Invisible border can be maintained, Swiss official tells MPs

A sign for an abandoned Customs Facilitation Office at the border. Picture by Brian Lawless, Press Association

AN invisible Irish border could be maintained after Brexit, the head of the Swiss customs service has told a Westminster committee.

Dr Christian Bock told Northern Ireland Affairs Committee yesterday that a system could be set up to reduce the amount of goods that need to be subject to physical checks.

Common border patrols involving UK and Irish staff and customs "control points" positioned away from the border could be established, he said.

A pre-qualification system for trusted traders could also be set up.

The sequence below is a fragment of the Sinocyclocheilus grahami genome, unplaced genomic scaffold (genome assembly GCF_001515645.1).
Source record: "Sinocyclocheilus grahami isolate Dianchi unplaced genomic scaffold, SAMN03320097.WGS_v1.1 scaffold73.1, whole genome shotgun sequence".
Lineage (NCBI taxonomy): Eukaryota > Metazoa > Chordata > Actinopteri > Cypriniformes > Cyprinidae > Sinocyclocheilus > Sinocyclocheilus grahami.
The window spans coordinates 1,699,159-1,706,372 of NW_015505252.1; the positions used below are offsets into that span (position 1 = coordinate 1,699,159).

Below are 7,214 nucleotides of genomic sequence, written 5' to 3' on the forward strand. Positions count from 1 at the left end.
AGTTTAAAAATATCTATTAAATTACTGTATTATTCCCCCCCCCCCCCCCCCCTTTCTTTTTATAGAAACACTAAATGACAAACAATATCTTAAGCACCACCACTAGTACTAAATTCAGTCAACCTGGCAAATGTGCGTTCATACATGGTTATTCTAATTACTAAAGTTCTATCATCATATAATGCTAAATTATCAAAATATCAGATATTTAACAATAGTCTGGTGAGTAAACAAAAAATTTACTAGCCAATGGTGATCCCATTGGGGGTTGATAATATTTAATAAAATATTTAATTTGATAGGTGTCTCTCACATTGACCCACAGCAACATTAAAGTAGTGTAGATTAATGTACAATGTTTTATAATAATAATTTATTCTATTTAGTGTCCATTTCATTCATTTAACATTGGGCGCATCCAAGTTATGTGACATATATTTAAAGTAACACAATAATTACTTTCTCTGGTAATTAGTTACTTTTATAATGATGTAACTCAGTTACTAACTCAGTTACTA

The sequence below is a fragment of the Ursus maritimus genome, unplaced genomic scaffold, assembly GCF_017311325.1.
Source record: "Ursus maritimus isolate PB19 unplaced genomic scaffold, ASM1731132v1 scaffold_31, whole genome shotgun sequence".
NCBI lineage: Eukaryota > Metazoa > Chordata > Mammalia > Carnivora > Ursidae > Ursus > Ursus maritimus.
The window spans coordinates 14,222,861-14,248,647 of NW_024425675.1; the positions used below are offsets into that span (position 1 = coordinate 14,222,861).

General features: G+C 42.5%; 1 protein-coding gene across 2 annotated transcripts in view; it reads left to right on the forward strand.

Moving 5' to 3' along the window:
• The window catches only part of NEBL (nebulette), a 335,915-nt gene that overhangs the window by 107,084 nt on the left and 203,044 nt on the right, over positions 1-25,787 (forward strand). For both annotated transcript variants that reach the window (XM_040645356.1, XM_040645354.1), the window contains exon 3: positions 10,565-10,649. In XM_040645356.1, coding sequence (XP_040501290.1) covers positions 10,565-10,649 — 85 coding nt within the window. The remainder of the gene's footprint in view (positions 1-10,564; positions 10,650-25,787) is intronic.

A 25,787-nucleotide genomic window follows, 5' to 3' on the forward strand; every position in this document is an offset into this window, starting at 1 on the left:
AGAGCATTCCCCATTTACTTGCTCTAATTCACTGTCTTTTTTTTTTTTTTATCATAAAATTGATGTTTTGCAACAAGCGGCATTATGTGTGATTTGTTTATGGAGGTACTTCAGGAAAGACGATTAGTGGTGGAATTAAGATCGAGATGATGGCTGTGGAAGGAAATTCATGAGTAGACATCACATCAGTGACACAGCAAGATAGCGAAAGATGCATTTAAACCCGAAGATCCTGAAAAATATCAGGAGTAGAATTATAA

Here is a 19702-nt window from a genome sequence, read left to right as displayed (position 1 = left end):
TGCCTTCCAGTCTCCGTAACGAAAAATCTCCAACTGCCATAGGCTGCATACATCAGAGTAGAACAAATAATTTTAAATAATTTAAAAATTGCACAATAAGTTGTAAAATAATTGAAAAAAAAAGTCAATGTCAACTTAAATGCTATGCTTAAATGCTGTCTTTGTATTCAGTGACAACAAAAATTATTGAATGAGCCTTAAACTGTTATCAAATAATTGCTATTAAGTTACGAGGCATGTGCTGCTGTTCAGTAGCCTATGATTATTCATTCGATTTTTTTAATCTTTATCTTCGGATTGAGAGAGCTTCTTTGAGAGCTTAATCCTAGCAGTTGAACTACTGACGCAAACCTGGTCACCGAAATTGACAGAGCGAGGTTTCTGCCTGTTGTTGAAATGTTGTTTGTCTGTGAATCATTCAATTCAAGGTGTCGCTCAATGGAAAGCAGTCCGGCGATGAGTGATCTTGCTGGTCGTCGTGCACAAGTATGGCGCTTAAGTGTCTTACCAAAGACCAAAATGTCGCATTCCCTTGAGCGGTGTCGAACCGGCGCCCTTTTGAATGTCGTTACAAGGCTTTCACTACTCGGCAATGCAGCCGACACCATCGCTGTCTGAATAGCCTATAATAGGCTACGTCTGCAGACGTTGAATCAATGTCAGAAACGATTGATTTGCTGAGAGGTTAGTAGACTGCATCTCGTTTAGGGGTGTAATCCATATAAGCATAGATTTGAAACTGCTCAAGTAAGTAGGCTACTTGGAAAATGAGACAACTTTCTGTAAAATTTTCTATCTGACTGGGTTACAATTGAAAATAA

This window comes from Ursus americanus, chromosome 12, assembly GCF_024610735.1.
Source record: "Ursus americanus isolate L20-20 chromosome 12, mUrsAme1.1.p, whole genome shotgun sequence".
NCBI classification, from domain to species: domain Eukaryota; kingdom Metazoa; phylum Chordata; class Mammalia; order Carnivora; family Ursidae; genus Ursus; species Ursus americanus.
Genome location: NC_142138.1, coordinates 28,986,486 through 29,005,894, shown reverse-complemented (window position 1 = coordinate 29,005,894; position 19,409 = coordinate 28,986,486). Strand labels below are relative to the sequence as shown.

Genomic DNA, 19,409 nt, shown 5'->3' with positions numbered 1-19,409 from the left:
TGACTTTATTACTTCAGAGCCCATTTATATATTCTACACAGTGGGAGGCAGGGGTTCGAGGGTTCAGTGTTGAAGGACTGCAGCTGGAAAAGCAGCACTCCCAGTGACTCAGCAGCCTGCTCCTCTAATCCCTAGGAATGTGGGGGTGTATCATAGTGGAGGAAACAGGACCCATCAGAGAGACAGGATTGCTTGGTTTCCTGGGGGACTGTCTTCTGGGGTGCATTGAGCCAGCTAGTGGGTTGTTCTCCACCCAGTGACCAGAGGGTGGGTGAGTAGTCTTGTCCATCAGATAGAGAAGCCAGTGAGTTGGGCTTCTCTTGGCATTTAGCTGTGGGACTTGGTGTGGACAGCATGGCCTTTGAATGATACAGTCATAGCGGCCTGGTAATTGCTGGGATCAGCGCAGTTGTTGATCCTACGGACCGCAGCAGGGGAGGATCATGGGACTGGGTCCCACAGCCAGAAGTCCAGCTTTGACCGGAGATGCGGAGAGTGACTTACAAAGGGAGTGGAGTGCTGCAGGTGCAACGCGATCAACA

And companies involved in bulk goods which frequently cross the border, including milk, could make returns every month.

"You don't need a system where you stop every time at the border," said Dr Bock.

"If you look at their accounts, what they have declared, what are the invoices."

On Tuesday, Brexit Secretary David Davis said it should be "relatively easy" to maintain a soft border as long as there is a zero-tariff trade deal with the EU.

Meanwhile, a leading economic forecasting body has said households in the UK are more than £600 a year worse off following the Brexit vote.

The National Institute of Economic and Social Research (NIESR) said it is “almost certain” the leave vote has damaged living standards and hit the growth potential of the economy.

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